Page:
Boundaries of the Soul: Failure to Acknowledge the Separateness of Others as a Sign of Evil in Oscar Wilde's The Picture of Dorian Gray
by Vera B. Profit
August 6, 2011
Before the 1983 publication of M. Scott Peck’s People of the Lie, the diagnosis of evil had never entered the psychiatric lexicon. To allow for this designation within the medical sphere, Dr. Peck’s case histories illustrate the salient characteristics of both individual and group evil. From these findings, the eight signs of an evil individual can be deduced. They are: victimization of body and/or spirit, failure to recognize the separateness of others, depersonalization of others, unmitigated narcissism, the unsubordinated use of power, scapegoating, lying, and the total inability to tolerate legitimate criticism. The creation of victims constitutes the first and most blatant characteristic; the second and third signs follow logically from the first: failure to recognize the separateness of and subsequent depersonalization of others. This essay focuses exclusively on these latter two behavioral consequences while examining some of Dorian Gray’s major decisions from Oscar Wilde’s The Picture of Dorian Gray (1891).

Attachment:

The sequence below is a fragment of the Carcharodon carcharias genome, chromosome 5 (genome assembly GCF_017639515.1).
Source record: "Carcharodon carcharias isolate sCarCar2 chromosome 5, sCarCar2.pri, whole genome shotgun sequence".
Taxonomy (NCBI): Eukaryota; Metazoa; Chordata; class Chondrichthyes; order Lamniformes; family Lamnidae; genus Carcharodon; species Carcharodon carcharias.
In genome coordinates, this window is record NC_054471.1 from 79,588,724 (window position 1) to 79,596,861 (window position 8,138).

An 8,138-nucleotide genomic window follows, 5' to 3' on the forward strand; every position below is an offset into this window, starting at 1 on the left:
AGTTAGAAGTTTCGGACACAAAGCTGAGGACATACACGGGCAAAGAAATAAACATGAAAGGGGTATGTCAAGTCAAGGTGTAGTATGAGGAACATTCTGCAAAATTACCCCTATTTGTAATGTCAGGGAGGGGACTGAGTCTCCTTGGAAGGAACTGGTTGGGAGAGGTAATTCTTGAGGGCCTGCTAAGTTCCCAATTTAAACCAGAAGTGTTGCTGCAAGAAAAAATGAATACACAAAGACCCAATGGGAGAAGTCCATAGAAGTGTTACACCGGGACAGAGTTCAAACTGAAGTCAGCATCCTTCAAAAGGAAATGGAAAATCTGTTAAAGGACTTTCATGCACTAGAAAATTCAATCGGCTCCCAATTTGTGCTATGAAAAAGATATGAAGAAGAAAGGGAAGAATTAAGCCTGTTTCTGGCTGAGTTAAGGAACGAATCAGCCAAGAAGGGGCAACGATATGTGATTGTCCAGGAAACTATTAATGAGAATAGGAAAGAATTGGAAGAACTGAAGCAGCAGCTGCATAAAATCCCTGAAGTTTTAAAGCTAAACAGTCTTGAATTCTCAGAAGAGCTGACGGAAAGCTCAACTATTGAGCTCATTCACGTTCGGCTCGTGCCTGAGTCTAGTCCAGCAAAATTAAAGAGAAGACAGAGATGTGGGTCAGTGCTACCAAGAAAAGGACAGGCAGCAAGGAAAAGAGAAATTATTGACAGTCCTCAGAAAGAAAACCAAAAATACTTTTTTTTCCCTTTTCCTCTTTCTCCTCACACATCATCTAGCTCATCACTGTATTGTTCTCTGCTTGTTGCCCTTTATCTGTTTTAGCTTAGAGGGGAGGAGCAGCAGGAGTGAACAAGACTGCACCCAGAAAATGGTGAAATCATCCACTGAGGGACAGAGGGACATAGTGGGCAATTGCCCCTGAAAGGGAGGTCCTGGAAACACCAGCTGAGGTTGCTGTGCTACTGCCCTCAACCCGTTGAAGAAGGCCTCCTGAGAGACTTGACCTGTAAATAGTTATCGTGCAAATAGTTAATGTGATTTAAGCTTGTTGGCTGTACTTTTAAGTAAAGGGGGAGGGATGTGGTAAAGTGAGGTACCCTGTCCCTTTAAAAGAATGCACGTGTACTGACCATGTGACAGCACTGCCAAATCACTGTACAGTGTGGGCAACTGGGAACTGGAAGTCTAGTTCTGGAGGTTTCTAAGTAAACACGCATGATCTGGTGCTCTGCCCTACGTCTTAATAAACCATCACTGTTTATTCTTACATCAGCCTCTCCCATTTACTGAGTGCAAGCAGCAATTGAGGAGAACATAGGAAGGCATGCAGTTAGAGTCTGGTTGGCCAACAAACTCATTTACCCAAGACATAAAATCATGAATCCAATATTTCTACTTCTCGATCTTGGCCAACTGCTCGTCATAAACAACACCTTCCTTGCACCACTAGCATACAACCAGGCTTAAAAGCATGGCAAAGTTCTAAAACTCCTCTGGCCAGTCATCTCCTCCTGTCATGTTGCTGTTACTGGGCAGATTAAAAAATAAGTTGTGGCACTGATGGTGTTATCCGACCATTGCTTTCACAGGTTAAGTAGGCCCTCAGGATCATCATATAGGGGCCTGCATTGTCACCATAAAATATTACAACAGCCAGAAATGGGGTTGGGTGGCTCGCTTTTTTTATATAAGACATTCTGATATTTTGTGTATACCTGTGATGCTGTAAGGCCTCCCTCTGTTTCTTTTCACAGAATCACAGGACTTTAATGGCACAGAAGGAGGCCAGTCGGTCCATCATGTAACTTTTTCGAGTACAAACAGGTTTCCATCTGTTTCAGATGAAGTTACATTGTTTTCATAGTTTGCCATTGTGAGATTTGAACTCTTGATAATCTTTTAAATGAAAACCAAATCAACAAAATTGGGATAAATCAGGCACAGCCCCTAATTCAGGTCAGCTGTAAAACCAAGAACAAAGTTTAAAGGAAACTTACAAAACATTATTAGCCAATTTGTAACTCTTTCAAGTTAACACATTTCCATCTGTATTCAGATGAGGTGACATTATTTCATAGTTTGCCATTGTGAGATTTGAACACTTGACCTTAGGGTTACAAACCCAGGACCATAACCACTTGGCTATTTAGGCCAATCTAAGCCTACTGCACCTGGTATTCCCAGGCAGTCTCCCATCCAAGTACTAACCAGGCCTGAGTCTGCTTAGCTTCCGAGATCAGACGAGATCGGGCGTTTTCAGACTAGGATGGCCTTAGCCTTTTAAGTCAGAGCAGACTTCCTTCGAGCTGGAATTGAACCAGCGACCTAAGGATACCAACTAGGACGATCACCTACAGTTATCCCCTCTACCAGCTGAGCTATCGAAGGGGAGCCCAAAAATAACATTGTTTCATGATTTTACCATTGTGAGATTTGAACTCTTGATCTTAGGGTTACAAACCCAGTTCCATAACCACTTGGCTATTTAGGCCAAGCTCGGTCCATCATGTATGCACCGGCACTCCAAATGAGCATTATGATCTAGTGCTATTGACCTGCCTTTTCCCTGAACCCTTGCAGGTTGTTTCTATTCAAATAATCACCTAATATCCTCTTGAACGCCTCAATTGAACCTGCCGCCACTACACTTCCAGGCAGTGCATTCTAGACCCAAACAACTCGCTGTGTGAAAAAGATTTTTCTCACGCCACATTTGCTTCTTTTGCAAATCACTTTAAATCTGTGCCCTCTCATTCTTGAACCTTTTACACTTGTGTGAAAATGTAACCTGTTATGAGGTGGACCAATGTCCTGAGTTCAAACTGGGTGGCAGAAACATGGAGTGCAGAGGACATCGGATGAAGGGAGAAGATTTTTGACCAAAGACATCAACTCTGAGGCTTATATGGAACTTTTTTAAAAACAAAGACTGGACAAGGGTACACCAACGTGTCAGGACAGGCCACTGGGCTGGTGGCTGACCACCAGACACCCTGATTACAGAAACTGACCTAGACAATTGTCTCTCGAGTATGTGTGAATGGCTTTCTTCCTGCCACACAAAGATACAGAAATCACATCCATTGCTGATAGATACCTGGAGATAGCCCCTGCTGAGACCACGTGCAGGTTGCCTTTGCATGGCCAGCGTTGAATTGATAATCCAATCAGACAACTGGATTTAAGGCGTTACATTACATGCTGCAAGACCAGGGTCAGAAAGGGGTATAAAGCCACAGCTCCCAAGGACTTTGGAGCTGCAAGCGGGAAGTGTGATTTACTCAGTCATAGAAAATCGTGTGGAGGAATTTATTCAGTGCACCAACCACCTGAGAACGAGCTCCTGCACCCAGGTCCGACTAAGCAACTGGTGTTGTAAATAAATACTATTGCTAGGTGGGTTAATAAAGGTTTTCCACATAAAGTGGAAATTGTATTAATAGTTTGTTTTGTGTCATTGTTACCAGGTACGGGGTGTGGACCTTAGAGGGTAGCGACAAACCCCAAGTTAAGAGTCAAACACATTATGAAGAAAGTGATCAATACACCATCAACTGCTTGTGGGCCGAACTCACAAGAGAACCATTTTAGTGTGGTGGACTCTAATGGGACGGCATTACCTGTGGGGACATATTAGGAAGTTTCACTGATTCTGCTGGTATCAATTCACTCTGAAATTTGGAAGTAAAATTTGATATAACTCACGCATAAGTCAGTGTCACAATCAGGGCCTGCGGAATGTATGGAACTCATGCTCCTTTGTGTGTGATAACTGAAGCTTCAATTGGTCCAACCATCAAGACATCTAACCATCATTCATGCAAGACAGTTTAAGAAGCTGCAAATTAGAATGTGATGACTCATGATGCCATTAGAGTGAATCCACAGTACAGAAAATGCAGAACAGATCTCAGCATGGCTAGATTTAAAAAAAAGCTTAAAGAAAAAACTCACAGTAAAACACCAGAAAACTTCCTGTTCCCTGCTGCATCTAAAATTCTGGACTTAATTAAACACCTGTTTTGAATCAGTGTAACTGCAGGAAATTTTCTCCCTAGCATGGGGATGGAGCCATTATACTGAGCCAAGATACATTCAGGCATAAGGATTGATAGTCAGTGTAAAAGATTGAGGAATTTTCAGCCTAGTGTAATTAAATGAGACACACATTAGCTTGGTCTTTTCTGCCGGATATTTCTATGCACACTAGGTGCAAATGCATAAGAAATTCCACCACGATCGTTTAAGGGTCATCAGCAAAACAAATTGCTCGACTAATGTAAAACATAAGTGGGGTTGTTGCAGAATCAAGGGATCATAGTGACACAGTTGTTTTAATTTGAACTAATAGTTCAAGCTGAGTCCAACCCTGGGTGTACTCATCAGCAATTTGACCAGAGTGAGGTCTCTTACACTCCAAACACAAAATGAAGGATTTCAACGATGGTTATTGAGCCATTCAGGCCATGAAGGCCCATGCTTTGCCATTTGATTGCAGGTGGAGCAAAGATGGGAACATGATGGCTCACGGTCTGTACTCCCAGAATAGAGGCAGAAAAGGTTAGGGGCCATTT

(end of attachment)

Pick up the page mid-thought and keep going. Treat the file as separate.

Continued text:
Prior to the 1983 publication of M. Scott Peck’s People of the Lie: The Hope for Healing Human Evil, the diagnosis of evil had never entered the psychiatric lexicon. To allow for this designation within the medical sphere, Dr. Peck’s case histories illustrate the salient characteristics of both individual and group evil. From his clinical findings, I extrapolated the signs identifying an evil individual as well as an evil group and subsequently enumerated them. For the purposes of this essay only the eight signs of an evil individual require referencing. They are: victimization of body and/or spirit, failure to recognize the separateness of others, depersonalization of others, unmitigated narcissism, the unsubordinated use of power, scapegoating, lying, and the total inability to tolerate legitimate criticism.